Sunday, September 05, 1999

Can we feather our nests with Beanie Babies?

The Cincinnati Enquirer

        Am I sitting on a gold mine? Will Loosy the Canadian Goose buy me a ticket to a classy retirement home? As you know, unless you were sequestered in Barbie's Dream House, the manufacturer of Beanie Babies announced its existing Beanies would be retired at the end of the year.

        A Beanie buying and selling frenzy ensued.

        Ty Inc., a suburban Chicago company, posted a terse notice on its Web page, then clammed up. Everybody else has been doing the talking. Somebody wonders, “What will we tell the kids?” My guess is that the kids won't be asking any questions. Most of them have moved on to Pokemon, something adult collectors haven't yet ruined.

Grubby little hands
        The kid at my house hasn't been allowed to touch our Beanies since she ripped the tag off Bongo the Monkey and trimmed Roary the Lion's mane with manicure scissors. Not that I'm a fanatic collector, but I had been reading the stories about these $5 plush bags selling for thousands of dollars.

        Not to mention the stories of what people will do to get them.

        Customers nearly mugged each other at McDonald's when they came out with the first round of Teenie Beanies. Some people threw away the Happy Meals and kept the toys. A Georgia teacher was suspended without pay for offering students extra credit if they gave her their Teenie Beanie Babies.

Beanie crime wave
        Major League Baseball clubs all over the country declared Beanie Baby Days to lure patrons, and the police department in Kankakee, Ill., sponsored a successful guns for Beanie Babies promotion. Meanwhile, like the diamond cartel, Ty was manipulating the supply, manufacturing and then “retiring” the toys.

        The Associated Press reports that for a while, the Customs Service, acting on a request from Ty, limited travelers entering the country to one Beanie Baby per family. The limit was later raised to 30.

        Is this a great country or what? Even the U.S. government worked to ensure a healthy Beanie market.

        Ty, a privately owned corporation, doesn't have to tell us beans about its business, but industry analysts estimated a revenue surge of $250 million within three years of the Beanie introduction in 1993. And the money swirling around the Beanies is there for everybody to see. Books, furniture, an auction site and clothing. is the official home of the Beanies, where I was the 3,035,628,225th visitor. “If you have any information on products that are substantially similar to any of our designs,” was the opening message, “please help us by BRINGING IT TO OUR ATTENTION” (underlined and in red letters).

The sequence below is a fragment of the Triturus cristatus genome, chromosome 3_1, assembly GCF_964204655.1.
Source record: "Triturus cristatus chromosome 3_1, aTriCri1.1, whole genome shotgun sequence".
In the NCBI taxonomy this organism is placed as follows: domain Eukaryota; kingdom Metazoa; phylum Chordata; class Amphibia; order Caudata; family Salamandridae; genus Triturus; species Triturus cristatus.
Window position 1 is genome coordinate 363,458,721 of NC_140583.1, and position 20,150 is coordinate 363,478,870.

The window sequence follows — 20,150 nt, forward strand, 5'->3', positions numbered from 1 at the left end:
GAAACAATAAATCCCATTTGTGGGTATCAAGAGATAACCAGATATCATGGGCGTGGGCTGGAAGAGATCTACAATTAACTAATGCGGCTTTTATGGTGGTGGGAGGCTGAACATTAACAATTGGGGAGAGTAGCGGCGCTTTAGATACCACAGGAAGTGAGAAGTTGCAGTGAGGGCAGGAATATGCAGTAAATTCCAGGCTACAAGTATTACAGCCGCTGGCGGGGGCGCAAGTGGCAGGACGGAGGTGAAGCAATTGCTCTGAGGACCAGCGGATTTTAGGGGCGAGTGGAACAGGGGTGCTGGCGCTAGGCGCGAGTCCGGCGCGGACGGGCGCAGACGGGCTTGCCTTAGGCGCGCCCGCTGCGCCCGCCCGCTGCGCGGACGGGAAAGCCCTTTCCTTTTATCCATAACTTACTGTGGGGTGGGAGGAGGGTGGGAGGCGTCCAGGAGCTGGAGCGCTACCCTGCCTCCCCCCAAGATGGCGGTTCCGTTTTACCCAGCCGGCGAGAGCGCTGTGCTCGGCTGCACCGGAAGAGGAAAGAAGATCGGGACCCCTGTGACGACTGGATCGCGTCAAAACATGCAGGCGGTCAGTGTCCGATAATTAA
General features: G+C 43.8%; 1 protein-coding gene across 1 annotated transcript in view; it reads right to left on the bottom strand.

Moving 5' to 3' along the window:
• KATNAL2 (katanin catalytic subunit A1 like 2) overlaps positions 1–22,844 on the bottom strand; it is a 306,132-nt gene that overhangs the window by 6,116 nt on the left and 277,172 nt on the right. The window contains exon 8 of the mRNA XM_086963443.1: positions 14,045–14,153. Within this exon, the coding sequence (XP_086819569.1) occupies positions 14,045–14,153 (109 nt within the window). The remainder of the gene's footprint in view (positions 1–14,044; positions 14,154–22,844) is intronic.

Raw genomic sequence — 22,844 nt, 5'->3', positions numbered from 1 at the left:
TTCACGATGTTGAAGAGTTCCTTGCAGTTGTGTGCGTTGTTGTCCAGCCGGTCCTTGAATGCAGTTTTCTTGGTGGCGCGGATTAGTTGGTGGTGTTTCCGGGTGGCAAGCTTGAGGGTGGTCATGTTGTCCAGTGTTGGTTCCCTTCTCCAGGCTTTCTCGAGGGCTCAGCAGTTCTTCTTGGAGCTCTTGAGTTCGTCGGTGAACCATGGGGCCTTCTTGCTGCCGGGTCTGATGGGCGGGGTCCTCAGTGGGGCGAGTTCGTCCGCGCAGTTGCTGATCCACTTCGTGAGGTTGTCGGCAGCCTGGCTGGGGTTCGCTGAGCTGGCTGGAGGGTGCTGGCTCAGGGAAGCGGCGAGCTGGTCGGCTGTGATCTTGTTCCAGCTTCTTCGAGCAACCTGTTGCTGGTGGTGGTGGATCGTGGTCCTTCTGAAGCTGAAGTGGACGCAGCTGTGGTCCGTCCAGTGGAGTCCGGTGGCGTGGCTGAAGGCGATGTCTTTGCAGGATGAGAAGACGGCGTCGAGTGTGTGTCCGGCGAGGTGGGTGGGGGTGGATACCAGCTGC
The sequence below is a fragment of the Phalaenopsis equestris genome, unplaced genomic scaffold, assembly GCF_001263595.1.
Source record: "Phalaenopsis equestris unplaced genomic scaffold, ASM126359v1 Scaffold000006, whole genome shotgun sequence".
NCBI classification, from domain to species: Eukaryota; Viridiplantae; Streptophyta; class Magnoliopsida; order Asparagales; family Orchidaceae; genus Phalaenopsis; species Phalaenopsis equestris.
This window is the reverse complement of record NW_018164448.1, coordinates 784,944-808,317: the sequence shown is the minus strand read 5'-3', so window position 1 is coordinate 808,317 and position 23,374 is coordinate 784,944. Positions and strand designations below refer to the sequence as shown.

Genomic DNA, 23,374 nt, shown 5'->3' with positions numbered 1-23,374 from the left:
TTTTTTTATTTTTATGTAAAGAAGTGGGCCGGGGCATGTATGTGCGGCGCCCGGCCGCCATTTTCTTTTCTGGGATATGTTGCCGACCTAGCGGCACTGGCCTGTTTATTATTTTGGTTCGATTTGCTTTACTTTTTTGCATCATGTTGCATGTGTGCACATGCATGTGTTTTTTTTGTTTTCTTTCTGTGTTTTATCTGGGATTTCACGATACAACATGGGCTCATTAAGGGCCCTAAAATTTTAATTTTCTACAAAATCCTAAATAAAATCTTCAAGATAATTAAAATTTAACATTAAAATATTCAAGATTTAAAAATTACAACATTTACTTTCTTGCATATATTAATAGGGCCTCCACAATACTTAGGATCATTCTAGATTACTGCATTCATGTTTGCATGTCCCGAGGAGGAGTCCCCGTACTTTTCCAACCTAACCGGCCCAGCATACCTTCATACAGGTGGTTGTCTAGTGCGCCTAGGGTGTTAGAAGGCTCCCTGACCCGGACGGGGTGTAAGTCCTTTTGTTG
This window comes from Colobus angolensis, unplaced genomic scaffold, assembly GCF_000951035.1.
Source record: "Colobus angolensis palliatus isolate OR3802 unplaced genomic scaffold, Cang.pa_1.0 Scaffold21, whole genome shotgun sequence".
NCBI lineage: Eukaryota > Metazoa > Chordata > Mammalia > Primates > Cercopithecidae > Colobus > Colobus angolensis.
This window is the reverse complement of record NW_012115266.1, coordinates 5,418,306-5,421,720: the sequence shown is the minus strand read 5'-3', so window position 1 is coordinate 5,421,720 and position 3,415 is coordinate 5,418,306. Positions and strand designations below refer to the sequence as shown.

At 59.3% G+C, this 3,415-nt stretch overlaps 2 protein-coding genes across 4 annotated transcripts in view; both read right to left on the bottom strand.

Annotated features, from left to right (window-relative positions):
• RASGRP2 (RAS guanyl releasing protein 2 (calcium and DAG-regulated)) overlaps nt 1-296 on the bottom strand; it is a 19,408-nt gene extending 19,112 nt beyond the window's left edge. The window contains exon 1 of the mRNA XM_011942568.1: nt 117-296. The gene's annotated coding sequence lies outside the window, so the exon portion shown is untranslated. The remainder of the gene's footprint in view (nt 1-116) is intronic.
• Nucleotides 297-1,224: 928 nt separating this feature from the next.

It does not tell what we get if we squeal. Maybe a plush Rat.

        The Web page includes a site for Cyrk, the publicly traded marketing company that has been working with Ty to develop the Beanie Babies Official Club. This does not sound to me like a company getting out of the Beanie business.

        Nathan Bachrach, my investment adviser and CEO of Financial Network Group, says probably the only one who will be able to use Beanie Babies to fund his retirement is Ty Warner, who owns the company.

        “Don't sell your P&G stock yet, kid,” he says. “If you want to know whether your Beanie collection is worth anything, just take it to a banker and see if you can use it as collateral for a loan.”

        Meanwhile, on a Web page with Snort the Bull and Teddy the Bear, above the greeting “Have a Beanieful Day” is a note from Ty: “We are providing the stock ticker quote (for Cyrk) because it might be fun to chart and watch a stock and its rate of exchange.”

        Yup. Fun is what it's all about, all right. Kids' stuff. And if you believe that, I have a bald Beanie lion I'd be willing to trade for a condo on the beach.

        Laura Pulfer's column appears in the Enquirer on Sundays, Tuesdays and Thursdays. Call 768-8393 or fax 768-8340. She can be heard Monday mornings on WVXU radio (91.7 FM), and as a regular commentator on National Public Radio's Morning Edition. E-mail her at